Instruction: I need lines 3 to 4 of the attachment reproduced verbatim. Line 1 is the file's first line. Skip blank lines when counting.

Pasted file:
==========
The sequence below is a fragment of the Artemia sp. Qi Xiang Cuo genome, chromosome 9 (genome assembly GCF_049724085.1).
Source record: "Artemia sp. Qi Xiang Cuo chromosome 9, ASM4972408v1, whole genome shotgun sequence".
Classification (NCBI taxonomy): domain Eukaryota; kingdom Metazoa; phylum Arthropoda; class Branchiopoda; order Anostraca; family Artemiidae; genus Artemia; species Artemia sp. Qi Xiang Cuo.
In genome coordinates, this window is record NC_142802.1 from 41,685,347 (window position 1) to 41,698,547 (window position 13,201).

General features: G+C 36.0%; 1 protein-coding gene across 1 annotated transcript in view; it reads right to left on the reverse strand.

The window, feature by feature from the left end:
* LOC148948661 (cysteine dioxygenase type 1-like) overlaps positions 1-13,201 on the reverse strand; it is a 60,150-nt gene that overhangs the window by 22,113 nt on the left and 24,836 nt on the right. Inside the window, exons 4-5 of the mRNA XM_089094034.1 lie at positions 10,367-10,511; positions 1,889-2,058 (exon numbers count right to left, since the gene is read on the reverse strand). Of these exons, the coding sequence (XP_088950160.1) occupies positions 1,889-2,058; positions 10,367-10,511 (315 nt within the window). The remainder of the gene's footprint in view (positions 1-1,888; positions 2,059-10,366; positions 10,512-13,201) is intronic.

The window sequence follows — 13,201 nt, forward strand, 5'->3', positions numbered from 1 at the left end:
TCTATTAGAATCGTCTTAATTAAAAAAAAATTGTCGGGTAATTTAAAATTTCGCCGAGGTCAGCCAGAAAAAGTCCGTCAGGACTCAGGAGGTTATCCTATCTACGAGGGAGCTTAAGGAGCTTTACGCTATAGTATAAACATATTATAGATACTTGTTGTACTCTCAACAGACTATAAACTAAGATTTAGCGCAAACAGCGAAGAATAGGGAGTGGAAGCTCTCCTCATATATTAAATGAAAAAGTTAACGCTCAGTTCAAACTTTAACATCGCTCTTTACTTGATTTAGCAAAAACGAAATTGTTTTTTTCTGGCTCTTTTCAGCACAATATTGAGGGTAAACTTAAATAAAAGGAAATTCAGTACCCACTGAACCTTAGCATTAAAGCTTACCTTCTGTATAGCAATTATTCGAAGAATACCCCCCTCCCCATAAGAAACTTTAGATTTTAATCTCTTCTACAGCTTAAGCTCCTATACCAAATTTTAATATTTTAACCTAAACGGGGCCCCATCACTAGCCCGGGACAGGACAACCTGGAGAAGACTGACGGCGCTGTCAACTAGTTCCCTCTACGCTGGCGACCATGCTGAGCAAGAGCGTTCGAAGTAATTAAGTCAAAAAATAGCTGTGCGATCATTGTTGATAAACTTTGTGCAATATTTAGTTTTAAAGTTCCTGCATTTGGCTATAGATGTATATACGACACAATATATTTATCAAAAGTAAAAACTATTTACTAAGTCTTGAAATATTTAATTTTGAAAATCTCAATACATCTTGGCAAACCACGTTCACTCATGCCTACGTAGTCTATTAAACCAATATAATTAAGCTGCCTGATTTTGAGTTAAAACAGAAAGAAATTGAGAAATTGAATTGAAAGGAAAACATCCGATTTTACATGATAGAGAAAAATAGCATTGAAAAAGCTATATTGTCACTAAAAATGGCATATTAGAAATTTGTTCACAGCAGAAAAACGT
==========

Classification (NCBI taxonomy): domain Eukaryota; kingdom Metazoa; phylum Arthropoda; class Branchiopoda; order Anostraca; family Artemiidae; genus Artemia; species Artemia sp. Qi Xiang Cuo.
In genome coordinates, this window is record NC_142802.1 from 41,685,347 (window position 1) to 41,698,547 (window position 13,201).